And before long it became hard to miss how the game was changing me. It wasn’t just that real time had a way of evaporating while I was playing. If I was sleepy, the game induced a kind of hypnotic fervor, an agitation in body and mind as I tried to keep Blinx from being killed. If I closed my eyes I could feel the psycho- spatial dimensions of the world he was navigating, as real in its own way as the world I navigate every day. And by the time I’d finished a session, my eyes were exhausted from rapidly scanning back and forth, eyeing attackers, searching for time crystals and trying to find ammunition. Yet no matter how tired I was I never got tired of playing. I began to think of this as the inner autism of video-game playing, the inescapable gravity of a self-contained universe.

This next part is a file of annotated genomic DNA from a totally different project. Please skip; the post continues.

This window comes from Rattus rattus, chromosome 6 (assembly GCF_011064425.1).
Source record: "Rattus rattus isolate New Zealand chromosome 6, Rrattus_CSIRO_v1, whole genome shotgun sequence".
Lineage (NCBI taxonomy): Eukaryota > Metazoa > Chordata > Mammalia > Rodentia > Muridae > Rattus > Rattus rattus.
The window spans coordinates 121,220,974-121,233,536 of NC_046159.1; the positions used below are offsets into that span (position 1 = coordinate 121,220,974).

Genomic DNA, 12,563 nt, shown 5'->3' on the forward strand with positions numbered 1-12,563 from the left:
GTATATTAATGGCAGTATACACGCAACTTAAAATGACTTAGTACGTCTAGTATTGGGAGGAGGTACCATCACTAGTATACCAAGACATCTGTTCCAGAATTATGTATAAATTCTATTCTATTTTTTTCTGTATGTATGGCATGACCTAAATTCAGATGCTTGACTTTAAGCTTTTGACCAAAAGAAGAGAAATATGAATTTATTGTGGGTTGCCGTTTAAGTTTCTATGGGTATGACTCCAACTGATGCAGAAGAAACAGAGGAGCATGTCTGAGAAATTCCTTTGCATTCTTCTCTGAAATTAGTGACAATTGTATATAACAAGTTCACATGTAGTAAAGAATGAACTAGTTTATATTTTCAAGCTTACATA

“I would get more satisfaction out of cleaning the barn, or rereading Dickens, and have more to show for it. But there are dozens and dozens of games like “Blinx” being played obsessively by millions of gamers worldwide. In one sense, the billions of hours spent playing video games annually means that much release from the cares of the world. At the very least, it means billions of hours spent doing nothing worse. But it also means billions of hours spent doing nothing better.”
Why is it that this type of condescension towards a pastime is applied almost exclusively to television or gaming? Dickens is great, but if I spent hours reading Tom Clancy is that better spent than shooting things with a vacuum cleaner? Why isn’t filmgoing regarded as the complete waste of time it usually is? Or spectator sports?
At the risk of dragging that horrible ongoing Are Games Art discussion out again, he thinks he didn’t “have anything to show” for playing Blinx because the game is just coordination. It’s enjoyable, but it’s on the boardgame/playing basketball side of the debate, a transitory bit of entertainment. If he played PS:T he might not consider it “doing nothing better.”
Not that playing DAOC has thrown these issues up into stark relief for me; oh no.